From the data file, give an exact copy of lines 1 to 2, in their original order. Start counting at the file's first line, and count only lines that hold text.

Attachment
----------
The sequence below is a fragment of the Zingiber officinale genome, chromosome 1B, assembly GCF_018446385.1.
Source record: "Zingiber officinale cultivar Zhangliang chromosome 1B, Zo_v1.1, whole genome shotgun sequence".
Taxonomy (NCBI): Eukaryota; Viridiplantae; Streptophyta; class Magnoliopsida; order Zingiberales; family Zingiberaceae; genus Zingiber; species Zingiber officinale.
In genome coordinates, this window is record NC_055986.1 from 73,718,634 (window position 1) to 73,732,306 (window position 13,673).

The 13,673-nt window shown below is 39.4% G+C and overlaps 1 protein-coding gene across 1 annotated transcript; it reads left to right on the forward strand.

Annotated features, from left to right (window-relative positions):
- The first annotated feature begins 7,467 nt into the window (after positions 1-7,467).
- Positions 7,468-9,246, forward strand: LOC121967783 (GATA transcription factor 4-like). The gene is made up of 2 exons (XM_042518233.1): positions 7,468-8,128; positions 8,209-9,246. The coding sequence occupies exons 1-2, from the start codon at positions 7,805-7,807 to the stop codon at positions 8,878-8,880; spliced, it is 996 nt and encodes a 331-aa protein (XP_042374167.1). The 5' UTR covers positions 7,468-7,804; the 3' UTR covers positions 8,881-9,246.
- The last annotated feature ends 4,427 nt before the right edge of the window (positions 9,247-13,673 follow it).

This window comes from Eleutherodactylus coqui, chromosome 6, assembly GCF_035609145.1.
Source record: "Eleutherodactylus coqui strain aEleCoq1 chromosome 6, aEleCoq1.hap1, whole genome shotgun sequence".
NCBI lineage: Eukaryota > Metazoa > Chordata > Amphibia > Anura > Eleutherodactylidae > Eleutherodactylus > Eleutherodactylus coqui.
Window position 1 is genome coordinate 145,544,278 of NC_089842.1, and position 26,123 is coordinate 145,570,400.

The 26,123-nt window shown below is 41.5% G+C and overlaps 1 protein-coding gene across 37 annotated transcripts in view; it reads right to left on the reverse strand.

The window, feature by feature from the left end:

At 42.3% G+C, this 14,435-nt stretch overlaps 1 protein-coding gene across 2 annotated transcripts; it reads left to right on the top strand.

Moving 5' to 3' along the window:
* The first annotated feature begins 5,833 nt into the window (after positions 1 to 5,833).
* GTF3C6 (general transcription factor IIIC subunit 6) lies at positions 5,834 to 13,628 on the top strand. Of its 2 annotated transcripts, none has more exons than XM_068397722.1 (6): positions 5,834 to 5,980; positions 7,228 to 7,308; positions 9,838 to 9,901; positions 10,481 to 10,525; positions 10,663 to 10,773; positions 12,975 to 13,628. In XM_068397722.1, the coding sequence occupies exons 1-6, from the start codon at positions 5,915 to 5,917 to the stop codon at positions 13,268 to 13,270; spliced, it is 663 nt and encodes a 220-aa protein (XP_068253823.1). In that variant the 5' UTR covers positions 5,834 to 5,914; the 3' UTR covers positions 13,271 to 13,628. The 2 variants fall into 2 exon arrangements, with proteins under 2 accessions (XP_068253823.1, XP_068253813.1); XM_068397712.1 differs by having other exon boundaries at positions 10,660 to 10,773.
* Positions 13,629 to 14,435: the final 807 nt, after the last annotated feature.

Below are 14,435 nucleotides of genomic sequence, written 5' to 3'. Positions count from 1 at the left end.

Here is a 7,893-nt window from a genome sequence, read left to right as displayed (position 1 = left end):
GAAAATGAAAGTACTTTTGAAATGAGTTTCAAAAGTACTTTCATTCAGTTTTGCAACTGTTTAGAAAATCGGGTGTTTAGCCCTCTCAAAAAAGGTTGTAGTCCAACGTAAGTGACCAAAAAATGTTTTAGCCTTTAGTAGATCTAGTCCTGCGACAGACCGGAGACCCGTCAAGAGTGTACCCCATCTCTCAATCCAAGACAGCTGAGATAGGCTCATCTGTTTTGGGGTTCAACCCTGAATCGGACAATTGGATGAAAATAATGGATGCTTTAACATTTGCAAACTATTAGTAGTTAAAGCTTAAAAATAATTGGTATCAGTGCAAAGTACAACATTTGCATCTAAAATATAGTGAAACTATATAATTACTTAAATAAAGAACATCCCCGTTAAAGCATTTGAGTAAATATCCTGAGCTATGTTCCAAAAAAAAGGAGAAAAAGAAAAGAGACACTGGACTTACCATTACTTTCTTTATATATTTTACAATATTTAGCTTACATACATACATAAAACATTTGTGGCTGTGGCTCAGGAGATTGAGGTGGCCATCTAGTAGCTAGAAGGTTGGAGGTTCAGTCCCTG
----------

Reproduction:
The sequence below is a fragment of the Zingiber officinale genome, chromosome 1B, assembly GCF_018446385.1.
Source record: "Zingiber officinale cultivar Zhangliang chromosome 1B, Zo_v1.1, whole genome shotgun sequence".